Kirkgate: The Victorian Street
Kirkgate is a recreated Victorian street which has become the most iconic part of York Castle Museum.
Please note Kirkgate will be closed whilst we undertake repair work, we will reopen on 8 December.
The street is one of the oldest recreated indoor streets of its kind in the world, possibly the oldest, and the first to be opened in Britain. It was created by Dr John Lamplugh Kirk, the founder of the Castle Museum. Named after him, it formed the centrepiece of the museum when it opened in 1938.
Dr Kirk wanted to create a street scene where people felt that they were transported to a bygone age. When it first opened, many shops and locations were named after people who had helped to found the museum.
In 2012 Kirkgate reopened after a large restoration and redisplay project. The timeframe was narrowed down to 1870-1901, some of the locations were changed, and all the shops and business were renamed. Now, each shop and business on Kirkgate is named after a real business that operated in late Victorian York.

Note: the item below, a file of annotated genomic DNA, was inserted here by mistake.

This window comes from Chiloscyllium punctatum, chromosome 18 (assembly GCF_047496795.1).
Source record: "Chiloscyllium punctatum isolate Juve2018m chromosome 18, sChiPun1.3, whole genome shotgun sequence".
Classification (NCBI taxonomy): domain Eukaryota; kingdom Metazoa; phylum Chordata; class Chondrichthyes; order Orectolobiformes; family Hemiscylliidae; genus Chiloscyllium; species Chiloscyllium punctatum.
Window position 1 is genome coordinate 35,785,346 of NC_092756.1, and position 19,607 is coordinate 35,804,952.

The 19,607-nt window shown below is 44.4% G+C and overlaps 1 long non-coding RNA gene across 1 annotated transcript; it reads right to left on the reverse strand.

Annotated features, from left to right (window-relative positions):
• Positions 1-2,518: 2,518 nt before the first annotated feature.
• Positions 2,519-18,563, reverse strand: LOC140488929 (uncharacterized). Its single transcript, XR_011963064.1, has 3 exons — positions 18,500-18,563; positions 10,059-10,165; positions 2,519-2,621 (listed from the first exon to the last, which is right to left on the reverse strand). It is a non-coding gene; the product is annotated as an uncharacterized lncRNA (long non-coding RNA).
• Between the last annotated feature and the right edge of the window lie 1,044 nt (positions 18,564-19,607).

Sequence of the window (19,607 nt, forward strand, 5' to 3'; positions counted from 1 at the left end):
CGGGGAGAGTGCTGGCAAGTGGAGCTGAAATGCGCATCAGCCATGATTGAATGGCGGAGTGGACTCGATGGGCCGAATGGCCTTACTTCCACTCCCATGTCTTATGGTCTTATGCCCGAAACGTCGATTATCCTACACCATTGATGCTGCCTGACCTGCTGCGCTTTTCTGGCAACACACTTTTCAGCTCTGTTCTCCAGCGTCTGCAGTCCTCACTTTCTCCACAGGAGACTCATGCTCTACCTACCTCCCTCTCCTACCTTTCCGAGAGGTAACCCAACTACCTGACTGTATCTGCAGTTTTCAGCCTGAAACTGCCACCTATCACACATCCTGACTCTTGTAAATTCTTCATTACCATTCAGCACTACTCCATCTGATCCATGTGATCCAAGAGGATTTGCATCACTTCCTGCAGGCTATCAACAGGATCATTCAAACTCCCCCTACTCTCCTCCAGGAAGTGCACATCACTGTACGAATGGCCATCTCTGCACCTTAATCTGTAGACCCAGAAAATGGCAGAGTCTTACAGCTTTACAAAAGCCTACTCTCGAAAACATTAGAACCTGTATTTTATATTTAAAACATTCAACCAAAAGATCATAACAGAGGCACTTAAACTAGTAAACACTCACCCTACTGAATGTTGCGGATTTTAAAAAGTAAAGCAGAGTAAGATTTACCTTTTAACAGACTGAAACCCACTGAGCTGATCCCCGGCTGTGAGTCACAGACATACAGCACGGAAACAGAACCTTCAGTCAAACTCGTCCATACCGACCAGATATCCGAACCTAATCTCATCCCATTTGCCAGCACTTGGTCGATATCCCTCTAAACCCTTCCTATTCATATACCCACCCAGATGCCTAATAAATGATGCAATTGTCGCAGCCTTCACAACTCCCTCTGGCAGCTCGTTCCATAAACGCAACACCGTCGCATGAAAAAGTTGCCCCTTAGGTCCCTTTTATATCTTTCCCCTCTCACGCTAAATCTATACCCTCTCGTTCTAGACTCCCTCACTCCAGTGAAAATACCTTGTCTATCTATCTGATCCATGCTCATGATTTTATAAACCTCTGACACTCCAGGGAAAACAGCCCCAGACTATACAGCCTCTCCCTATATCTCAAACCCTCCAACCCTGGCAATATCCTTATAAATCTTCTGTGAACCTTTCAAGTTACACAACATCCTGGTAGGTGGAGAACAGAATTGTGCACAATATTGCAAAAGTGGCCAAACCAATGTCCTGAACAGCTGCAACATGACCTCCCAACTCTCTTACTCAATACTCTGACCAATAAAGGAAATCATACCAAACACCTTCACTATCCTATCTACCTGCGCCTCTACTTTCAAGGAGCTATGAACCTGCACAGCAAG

New research means that every single shop on the street is now based on a real York business, all of which operated here between 1870 and 1901. Our costumed guides can tell you more about each shop when you arrive…
Visit shops, like Sessions Printers, which are still operating today; others are within living memory for many residents like Leak and Thorp Drapers shop.
See fascinating goods for sale which have disappeared from our high streets today from Cooper’s Saddlers, Horsley’s Gunsmiths, Cooke’s Scientific Instruments and Edward Allen Taxidermist.
Other more familiar shops give the chance to compare with today’s fashions – The Little Dust Pan Ironmongers, Kendrick’s Toy Dealers and Fancy Repository, and the Plummer Sisters Milliners.
Some sold to the rich, like George Britton’s grocers, importers of fine teas and coffees; others like Thomas Ambler’s grocers to the working class. Some did both – John Saville, Pharmaceutical Chemist, would sell to leading citizens but also worked as a surrogate doctor to the poor.
An alleyway off Kirkgate, called Rowntree Snicket, aims to portray the poverty of Victorian York.
It includes a working class home and was inspired by Seebohm Rowntree’s famous survey of York’s poor, which led to his ground-breaking report, Poverty: A Study of Town Life, published in 1901.